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CORIOL A N U S.

“ Tue Tragedy of Coriolanus " appears to have been first printed in the folio of 1623. In the same year, November 8th, it was entered on the Registers of the Stationers' Company by Blount and Jaggard, the publishers of the folio, as one of the copies “not formerly entered to other men.” Malone ascribes it to the year 1610; but with the exception of some peculiarities in the style, which would lead us to class it among the poet's latest plays, there is not a particle of evidence, internal or extrinsic, to assist in determining within several years the date of its production. That it was written subsequently to the publication of Camden's “ Remains ” in 1605 is probable, from the resemblance between the following version of the famous apologue of the members' rebellion against the belly, as told by that author, and the sanie story in the speech of Menenius, Act I. Sc. 1 ; for, as Malone remarks, although Shakespeare found this fable in North’s Plutarch, there are some expressions, as well as the enumeration of the functions performed by the respective instruments of the body, which he seems to have taken from Camden : *

“All the members of the body conspired against the stomach, as against the swallowing gulfe of all their labours; for whereas the eies beheld, the eares heard, the handes laboured, the feete travelled, the tongue spake, and all partes performed their functions ; onely the stomache lay ydle and consumed all. Hereuppon they joyntly agreed al to forbeare their labours, and to pine away their lazie and publike enemy. One day passed over, the second followed very tedious, but the third day was so greevous to them all, that they called a common counsel. The eyes

waxed dimme, the feete could not support the bodie; the armes waxed lazie, the tongue faltered, and could not lay open the matter. Therefore they all with one accord desired the advice of the heart. There Reason layd open before them,” &c.

So, Shakespeare :

:

There was a time, when all the body's members

Rebell’d against the belly ; thus accus'd it :-
That only like a gulph it did remain
l'the midst o'the body, idle and inactive,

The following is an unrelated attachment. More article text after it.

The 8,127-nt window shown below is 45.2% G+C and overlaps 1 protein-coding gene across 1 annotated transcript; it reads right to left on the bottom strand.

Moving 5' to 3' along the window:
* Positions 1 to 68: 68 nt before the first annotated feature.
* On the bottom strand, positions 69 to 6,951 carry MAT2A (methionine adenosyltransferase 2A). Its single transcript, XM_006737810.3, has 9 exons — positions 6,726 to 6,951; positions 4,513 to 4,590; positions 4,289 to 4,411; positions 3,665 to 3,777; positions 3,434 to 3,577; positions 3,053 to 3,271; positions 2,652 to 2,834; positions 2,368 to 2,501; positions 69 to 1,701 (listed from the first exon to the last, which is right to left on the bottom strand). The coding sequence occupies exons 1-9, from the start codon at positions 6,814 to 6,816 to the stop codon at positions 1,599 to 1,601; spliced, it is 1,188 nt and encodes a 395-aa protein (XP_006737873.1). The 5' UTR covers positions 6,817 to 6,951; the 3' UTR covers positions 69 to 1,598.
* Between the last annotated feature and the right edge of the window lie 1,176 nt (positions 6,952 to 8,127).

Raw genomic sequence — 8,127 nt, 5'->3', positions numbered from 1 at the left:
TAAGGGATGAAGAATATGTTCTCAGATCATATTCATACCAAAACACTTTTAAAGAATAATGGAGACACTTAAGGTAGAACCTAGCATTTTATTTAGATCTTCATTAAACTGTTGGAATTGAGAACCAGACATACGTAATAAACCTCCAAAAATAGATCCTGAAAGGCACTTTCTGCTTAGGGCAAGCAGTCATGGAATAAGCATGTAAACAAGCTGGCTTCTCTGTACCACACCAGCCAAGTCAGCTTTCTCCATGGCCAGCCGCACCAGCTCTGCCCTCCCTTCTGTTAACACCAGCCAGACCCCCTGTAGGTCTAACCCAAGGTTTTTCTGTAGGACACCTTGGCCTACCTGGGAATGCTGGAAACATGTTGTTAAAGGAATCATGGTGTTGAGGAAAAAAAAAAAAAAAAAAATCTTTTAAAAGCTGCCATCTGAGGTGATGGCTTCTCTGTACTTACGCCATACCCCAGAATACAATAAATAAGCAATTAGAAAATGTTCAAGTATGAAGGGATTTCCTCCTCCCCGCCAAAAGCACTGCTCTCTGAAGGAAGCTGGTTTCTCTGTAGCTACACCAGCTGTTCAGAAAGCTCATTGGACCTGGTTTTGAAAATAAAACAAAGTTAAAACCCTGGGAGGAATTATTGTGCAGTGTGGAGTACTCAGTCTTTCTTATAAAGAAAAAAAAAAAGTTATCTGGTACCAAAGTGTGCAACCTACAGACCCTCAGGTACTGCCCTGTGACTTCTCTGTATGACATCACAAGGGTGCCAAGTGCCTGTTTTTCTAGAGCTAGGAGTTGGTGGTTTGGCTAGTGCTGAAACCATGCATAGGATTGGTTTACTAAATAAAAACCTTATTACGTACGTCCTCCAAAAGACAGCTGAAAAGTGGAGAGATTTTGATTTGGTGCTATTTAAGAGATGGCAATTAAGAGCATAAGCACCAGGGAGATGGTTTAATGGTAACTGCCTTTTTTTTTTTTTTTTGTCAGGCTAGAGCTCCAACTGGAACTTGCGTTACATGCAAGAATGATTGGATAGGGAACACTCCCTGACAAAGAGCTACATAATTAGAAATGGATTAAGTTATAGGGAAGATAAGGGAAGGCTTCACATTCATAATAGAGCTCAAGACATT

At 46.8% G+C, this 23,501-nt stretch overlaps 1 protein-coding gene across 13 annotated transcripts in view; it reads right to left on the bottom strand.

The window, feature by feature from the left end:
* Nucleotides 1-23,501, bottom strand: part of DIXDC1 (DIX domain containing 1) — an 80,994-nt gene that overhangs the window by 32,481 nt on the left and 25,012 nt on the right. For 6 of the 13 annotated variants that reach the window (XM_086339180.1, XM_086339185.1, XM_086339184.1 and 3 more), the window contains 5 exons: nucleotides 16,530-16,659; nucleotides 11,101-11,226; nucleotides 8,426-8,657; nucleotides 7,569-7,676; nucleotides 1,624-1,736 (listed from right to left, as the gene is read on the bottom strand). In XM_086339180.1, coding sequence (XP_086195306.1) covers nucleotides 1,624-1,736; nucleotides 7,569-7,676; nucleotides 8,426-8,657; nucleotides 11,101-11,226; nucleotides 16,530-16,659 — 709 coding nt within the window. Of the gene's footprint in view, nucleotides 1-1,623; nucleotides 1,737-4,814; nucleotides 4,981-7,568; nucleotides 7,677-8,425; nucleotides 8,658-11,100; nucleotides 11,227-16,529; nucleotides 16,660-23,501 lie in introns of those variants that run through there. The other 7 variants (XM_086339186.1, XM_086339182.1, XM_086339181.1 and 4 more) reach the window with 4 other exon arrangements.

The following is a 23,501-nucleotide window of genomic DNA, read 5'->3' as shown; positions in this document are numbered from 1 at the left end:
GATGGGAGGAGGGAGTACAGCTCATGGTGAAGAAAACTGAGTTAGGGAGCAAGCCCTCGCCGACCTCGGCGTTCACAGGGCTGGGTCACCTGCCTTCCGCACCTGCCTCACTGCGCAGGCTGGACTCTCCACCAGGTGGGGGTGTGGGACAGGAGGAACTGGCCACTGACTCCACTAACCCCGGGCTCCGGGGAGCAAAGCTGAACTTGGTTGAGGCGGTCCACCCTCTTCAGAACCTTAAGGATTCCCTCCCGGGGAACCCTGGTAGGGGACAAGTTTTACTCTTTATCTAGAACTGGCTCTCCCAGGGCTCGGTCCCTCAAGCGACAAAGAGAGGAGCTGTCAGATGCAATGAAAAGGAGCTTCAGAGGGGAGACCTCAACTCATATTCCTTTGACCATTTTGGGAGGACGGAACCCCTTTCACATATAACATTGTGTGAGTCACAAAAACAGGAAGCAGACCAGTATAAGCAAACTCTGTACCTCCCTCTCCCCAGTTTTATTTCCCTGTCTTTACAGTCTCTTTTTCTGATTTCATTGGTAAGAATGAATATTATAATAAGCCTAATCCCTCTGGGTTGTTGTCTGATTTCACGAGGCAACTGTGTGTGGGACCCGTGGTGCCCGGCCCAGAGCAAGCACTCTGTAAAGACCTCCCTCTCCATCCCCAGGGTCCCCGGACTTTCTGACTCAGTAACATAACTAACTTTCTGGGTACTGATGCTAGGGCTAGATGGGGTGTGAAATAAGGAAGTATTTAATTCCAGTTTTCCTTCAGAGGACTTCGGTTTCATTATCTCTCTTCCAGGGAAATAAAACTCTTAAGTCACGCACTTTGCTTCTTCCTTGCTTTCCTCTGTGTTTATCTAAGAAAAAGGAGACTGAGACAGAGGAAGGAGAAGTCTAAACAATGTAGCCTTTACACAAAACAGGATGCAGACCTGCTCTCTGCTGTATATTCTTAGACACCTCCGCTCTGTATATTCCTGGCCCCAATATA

Still cupboarding the viand, never bearing

According to Douce, Camden derived what he has related of the fable from John of Salisbury, who wrote in the

reign of Henry the Second, and professes to have received it from Pope Hadrian IV.

Like labour with the rest, where the other instruments
Did see, and hear, devise, instruct, walk, feel,
And, mutually participate, did minister
Unto the appetite and affection common
Of the whole body. The belly answer’d, -
* True is it, my incorporate friends,' quoth he,
• That I receive the general food at first, -

but, if you do remember,
I send it through the rivers of your blood,
Even to the court, the heart, to the seat o' the brain.'

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In the several incidents, and in some of the principal speeches of his tragedy, as may be seen from the parallel passages at the end, Shakespeare has faithfully followed “ The Life of Caius Martius Coriolanus,” in Sir Thomas North’s translation of Plutarch ; a translation which was rendered from the French of Amyot, Bishop of Auxerre, and was first published in 1579, with the title,—“. The Lives of the Noble Grecians and Romanes, compared together by that g learned Philosopher and Historiographer Plutarke of Chæronea.”

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Roman and Volscian Senators, Patricians, Ædiles, Lictors, Soldiers, Citizens, Messengers, Serrants to

Aufidius, and other Attendants.

SCENE,-- Partly in Rome; and partly in the territories of the Volscians and Antiates.

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